Post date: Mar 6, 2012 5:49:25 PM
An error in Senator John Carlson's bill SF 2265 made it look like a proposal to make the largest body-gripping traps (models 280 and 330) much more dangerous. He corrected that error at the last minute with his amendment A1, leaving me relieved but not fully prepared to address the now very-different bill. The following are my notes from the evening's committee meeting.
Senator Carlson was surprised when I sat down next to him at the testifying table to oppose his bill. That was very strange, because my name was printed on the meeting agenda as one of two testifiers--one for and one against Senator Carlson's bill SF 2265. I had written to every member of the committee the week before to ask for a hearing of the popular dog-protection bill SF 1736 (Wiger ; Sparks ; McGuire). I had checked in with the committee organizer early, and had been in attendance or available in the lobby for several hours. I had picked up the materials that had been printed for the meeting. How was it that I wasn't informed of the error that Senator Carlson had corrected in his bill the day before?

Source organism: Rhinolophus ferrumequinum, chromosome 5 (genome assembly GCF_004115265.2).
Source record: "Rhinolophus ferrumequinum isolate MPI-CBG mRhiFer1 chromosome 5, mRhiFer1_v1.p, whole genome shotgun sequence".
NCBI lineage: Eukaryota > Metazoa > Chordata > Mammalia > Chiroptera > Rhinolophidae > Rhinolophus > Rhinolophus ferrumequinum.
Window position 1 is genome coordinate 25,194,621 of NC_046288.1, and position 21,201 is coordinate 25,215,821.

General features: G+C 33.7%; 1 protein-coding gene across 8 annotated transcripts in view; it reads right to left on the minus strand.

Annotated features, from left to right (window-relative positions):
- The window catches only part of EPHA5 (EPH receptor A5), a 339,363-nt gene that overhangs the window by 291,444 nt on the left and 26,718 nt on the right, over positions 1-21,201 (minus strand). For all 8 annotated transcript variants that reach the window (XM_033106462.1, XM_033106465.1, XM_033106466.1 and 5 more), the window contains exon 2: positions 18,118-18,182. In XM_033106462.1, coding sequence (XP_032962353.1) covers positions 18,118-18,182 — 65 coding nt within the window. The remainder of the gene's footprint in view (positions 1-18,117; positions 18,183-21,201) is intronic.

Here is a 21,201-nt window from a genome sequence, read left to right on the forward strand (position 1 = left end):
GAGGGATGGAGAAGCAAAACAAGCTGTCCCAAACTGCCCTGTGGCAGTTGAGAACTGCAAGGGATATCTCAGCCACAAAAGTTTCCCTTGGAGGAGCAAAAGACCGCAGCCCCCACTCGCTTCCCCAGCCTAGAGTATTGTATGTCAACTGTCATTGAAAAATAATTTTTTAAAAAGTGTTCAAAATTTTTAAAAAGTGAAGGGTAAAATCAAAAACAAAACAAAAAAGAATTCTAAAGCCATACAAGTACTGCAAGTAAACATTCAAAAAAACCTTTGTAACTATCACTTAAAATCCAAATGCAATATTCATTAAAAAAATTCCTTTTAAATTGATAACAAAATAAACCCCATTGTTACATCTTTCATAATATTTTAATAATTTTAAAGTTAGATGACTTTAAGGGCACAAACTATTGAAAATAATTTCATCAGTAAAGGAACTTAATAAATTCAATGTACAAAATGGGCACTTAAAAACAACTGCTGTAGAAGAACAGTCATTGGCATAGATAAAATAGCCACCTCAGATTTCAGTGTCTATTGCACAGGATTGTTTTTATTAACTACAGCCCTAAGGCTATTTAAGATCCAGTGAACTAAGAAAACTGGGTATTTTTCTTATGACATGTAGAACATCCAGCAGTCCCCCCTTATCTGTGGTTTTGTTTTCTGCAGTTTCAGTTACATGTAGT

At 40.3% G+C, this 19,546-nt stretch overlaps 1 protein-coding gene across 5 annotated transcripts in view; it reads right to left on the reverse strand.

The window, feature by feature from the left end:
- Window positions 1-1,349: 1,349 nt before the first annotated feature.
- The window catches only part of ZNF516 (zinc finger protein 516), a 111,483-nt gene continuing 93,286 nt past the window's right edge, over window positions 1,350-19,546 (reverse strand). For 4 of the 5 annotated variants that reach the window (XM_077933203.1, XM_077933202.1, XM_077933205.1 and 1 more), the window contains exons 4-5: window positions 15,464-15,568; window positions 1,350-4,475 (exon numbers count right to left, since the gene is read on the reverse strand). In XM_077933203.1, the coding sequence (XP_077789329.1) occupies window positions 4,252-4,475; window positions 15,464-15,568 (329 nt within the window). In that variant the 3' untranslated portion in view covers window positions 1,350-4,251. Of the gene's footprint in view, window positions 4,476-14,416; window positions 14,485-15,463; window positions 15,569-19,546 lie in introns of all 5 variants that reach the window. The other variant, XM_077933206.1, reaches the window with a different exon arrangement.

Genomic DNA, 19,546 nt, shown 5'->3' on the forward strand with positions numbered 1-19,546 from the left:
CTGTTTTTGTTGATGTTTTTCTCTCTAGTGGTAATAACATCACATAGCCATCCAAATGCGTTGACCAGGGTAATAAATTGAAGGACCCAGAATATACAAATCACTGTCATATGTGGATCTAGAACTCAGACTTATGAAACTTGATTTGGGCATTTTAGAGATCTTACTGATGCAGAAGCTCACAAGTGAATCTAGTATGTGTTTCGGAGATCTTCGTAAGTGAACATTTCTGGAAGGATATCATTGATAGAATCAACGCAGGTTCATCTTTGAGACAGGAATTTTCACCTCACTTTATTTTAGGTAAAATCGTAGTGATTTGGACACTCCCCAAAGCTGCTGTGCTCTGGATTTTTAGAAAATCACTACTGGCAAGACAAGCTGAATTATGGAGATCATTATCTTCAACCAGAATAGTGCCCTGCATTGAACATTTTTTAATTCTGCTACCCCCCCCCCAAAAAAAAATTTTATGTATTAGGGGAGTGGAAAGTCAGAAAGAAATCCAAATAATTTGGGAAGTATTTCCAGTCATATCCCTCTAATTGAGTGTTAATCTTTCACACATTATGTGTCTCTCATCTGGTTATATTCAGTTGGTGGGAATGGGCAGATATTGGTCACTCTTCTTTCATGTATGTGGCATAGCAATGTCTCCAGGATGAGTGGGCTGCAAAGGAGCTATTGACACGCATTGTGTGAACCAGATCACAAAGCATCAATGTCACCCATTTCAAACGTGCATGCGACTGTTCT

I had prepared to testify against what had now become only "an unfortunate error."
When it was time for Senator Carlson's bill to be heard, he came to the table with Gary Leistico of the Minnesota Trappers' Association. I waited politely for a cue to join them, but when they began without me, I just took my seat at the table. Sen. Carlson, referring only to "Mr. Chair and Members of the Committee," began by apologizing for the misunderstanding that had been caused by an "unfortunate error" in the drafting of his bill. There was a quick motion, second, and unanimous vote to accept his amendment A1. I wrote down the question "what's A1?" on my notepad while Mr. Leistico delivered his testimony in support of the bill. The amended bill would now add weak, new regulations for 220-size body-gripping traps; but even those weak regulations would not apply to the smaller-size traps, which Mr. Leistico dismissed as "not involved in dog capture," and they would not apply to the larger models that everyone now agreed should remain in use only in watersets (traps set at least half underwater for large furbearers like beavers and otters).